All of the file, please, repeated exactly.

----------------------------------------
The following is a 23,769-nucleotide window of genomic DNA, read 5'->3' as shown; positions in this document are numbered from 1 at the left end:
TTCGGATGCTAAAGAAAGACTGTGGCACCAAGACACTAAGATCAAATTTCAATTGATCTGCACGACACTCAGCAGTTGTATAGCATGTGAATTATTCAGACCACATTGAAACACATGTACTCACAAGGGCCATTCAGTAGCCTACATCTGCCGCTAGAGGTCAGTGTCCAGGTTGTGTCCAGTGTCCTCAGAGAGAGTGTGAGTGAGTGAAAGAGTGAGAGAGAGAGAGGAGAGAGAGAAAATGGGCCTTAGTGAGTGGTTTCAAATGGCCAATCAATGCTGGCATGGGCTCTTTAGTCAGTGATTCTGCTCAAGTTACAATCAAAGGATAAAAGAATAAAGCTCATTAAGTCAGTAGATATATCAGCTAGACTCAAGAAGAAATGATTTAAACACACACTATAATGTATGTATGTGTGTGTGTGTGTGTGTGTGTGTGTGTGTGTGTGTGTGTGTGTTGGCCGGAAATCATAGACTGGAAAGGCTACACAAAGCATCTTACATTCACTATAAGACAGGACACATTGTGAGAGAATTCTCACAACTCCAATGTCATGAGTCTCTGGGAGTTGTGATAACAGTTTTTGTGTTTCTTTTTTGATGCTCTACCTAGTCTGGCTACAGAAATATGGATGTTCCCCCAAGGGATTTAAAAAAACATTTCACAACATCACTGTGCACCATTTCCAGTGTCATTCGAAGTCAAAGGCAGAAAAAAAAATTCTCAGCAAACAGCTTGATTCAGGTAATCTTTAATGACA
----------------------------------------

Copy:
The following is a 23,769-nucleotide window of genomic DNA, read 5'->3' as shown; positions in this document are numbered from 1 at the left end:
TTCGGATGCTAAAGAAAGACTGTGGCACCAAGACACTAAGATCAAATTTCAATTGATCTGCACGACACTCAGCAGTTGTATAGCATGTGAATTATTCAGACCACATTGAAACACATGTACTCACAAGGGCCATTCAGTAGCCTACATCTGCCGCTAGAGGTCAGTGTCCAGGTTGTGTCCAGTGTCCTCAGAGAGAGTGTGAGTGAGTGAAAGAGTGAGAGAGAGAGAGGAGAGAGAGAAAATGGGCCTTAGTGAGTGGTTTCAAATGGCCAATCAATGCTGGCATGGGCTCTTTAGTCAGTGATTCTGCTCAAGTTACAATCAAAGGATAAAAGAATAAAGCTCATTAAGTCAGTAGATATATCAGCTAGACTCAAGAAGAAATGATTTAAACACACACTATAATGTATGTATGTGTGTGTGTGTGTGTGTGTGTGTGTGTGTGTGTGTGTGTGTGTTGGCCGGAAATCATAGACTGGAAAGGCTACACAAAGCATCTTACATTCACTATAAGACAGGACACATTGTGAGAGAATTCTCACAACTCCAATGTCATGAGTCTCTGGGAGTTGTGATAACAGTTTTTGTGTTTCTTTTTTGATGCTCTACCTAGTCTGGCTACAGAAATATGGATGTTCCCCCAAGGGATTTAAAAAAACATTTCACAACATCACTGTGCACCATTTCCAGTGTCATTCGAAGTCAAAGGCAGAAAAAAAAATTCTCAGCAAACAGCTTGATTCAGGTAATCTTTAATGACA